By Dominic Casciani
BBC News home affairs correspondent
Locally-elected supervision of police forces is proposed.
Plans for directly-elected figures to oversee police forces are included in the Queen's Speech, in line with one of the Conservative party's key pledges.
The Police Reform and Social Responsibility Bill will apply to forces in England and Wales.
The plans for officials who could be known as police commissioners are opposed by some senior officers.
Home Secretary Theresa May says the officials will ensure that forces meet local rather than Whitehall targets.
Prime Minister David Cameron told MPs the new figures would be "commissioners". Home Office ministers are looking at a range of options and the name may change as the job specification is nailed down.
HOW ARE THE POLICE GOVERNED?
"Tripartite" arrangement of chief officers, local Police Authority and Home Secretary
Further oversight by HM Inspectorate of Constabulary
Local police authorities:
Elected councillors, at least one magistrate and independent members
Consults community on priorities and sets "strategic direction"
Sets the policing budget, including how much comes from council tax
Appoints chief constables and senior officers in consultation with Home Office
Can force out chief constable with Home Secretary's backing
Under the basic proposal which was included in the Conservative manifesto, local people would elect an official who would then set priorities for the force. The chief constable would in turn be expected to meet these priorities.
The broadest job description could include overseeing other elements of local crime fighting, including the Criminal Justice Board, the body which brings together police, probation, prosecution and other agencies.
The government is already seeking to reassure senior officers that the official would not interfere in the day-to-day running of the police - but some police chiefs are already known to oppose the plan.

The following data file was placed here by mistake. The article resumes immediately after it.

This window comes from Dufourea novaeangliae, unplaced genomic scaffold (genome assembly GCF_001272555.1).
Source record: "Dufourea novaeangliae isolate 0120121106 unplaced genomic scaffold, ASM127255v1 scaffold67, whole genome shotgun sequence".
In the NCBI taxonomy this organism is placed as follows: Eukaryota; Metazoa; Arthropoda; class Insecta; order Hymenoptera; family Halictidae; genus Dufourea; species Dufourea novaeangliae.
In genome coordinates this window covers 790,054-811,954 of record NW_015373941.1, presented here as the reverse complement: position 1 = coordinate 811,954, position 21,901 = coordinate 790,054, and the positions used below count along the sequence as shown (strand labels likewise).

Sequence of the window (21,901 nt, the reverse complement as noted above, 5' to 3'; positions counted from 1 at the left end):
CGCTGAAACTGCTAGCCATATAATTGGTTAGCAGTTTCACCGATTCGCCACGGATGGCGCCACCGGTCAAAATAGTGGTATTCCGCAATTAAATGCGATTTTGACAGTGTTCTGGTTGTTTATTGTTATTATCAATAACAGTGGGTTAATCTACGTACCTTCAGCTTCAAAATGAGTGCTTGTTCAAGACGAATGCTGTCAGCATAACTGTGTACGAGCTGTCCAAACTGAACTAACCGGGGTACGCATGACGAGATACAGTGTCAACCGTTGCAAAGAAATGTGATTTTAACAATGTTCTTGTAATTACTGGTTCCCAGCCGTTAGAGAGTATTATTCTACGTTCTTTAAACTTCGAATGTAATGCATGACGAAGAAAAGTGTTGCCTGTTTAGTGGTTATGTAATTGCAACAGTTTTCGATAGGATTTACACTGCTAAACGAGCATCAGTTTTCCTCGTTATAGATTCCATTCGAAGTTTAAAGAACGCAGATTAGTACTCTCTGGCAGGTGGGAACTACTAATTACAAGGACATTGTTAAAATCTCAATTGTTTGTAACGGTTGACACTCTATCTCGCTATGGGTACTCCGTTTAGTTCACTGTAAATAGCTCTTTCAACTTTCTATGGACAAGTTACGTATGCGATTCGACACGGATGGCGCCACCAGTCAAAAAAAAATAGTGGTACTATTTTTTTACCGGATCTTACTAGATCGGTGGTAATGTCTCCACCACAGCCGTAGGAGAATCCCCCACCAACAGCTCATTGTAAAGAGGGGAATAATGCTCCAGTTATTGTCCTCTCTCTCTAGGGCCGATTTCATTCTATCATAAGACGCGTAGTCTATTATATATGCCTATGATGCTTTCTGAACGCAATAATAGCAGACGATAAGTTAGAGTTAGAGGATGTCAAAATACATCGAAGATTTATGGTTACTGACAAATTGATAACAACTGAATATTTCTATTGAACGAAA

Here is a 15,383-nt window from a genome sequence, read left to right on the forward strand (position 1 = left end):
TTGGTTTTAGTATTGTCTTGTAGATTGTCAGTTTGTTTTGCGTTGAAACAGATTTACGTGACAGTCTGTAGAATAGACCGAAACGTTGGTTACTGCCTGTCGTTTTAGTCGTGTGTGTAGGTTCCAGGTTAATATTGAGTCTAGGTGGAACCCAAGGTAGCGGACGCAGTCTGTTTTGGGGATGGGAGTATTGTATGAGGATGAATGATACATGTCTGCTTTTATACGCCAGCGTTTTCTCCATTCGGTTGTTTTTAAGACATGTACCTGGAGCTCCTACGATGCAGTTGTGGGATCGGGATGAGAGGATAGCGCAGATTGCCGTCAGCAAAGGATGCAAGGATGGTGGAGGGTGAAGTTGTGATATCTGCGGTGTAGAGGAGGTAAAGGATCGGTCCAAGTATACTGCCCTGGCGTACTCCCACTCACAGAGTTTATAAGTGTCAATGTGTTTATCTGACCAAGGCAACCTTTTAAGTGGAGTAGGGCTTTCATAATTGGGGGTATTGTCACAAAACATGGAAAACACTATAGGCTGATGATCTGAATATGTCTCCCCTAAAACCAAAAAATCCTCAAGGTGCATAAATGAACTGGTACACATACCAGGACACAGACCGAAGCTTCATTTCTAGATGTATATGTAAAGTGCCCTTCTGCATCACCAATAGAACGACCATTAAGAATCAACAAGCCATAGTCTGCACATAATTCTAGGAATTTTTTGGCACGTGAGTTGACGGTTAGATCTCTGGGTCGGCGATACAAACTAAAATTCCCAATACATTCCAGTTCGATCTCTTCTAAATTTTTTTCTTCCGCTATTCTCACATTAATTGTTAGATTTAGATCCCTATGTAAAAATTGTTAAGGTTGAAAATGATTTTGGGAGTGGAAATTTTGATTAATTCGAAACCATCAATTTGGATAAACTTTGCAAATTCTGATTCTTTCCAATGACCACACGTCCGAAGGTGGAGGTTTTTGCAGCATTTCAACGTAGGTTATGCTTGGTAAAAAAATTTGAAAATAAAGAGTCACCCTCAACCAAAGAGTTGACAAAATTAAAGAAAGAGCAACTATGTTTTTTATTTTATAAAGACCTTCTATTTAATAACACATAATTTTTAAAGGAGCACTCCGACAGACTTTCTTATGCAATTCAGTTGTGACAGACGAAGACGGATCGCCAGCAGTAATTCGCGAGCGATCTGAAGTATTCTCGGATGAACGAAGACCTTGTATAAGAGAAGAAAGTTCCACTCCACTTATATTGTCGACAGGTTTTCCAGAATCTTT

They say that commissioners in US cities have politicised crime-fighting, making it harder for officers to focus on doing their job.
Sir Hugh Orde, head of the Association of Chief Police Officers, warned last year that senior officers may quit.
Responding to the Queen's Speech, he said: "One of the great strengths of the British style of policing is the balance between
robust accountability at local level and operational independence. The police service is more effective through the freedom to make professional judgments about how we keep people safe, free from political interests.
Forced out: Sir Ian Blair clashed with London Mayor
"The Government has said it wants to protect that operational independence. We now need to see the detail of how it will aim to strike that balance."
And Rob Garnham, chairman of the Association of Police Authorities, said: "Police authorities do not believe that at this time, when money is particularly tight, that the government should be looking to introduce costly, untested and uncalled-for changes which would put at risk the accountability of British policing, which is currently widely regarded as the best in the world."
Chief constables became increasingly worried about the plan after the former Metropolitan Police Commissioner Sir Ian Blair quit in 2008. He had lost the support of London Mayor Boris Johnson who said he wanted to see a new figure at the top of the force.
But Kit Malthouse, Mr Johnson's successor as chair of the Metropolitan Police Authority, said the plan would bring police closer to communities.
"We're very supportive. It's about time that the public had a direct relationship with the police who keep them safe," he said.
"This will streamline the police and align policing priorities with those of the community."